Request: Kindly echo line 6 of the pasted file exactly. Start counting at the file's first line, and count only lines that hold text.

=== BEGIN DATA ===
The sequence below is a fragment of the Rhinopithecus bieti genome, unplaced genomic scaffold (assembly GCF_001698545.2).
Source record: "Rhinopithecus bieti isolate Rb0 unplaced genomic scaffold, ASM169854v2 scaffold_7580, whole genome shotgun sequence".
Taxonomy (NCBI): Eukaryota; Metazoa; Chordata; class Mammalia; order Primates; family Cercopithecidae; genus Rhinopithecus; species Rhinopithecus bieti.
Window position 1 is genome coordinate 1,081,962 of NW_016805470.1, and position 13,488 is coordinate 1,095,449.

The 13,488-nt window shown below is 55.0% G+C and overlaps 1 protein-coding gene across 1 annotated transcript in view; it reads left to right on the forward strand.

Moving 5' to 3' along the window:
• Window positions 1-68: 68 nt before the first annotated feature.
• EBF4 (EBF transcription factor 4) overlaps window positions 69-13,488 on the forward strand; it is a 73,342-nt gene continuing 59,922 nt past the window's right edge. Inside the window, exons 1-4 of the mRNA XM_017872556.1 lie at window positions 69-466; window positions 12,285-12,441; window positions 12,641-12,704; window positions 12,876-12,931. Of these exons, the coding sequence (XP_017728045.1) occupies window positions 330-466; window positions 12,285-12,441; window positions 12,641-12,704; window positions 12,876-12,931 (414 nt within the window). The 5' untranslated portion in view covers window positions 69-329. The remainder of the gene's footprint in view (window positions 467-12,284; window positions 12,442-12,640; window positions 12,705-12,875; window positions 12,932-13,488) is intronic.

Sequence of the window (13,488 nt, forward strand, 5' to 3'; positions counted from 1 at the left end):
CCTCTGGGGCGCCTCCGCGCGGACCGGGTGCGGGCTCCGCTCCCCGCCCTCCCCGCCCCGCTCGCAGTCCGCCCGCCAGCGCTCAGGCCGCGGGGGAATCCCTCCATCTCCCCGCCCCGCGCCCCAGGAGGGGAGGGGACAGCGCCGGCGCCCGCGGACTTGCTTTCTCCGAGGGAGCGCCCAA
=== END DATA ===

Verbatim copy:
Moving 5' to 3' along the window: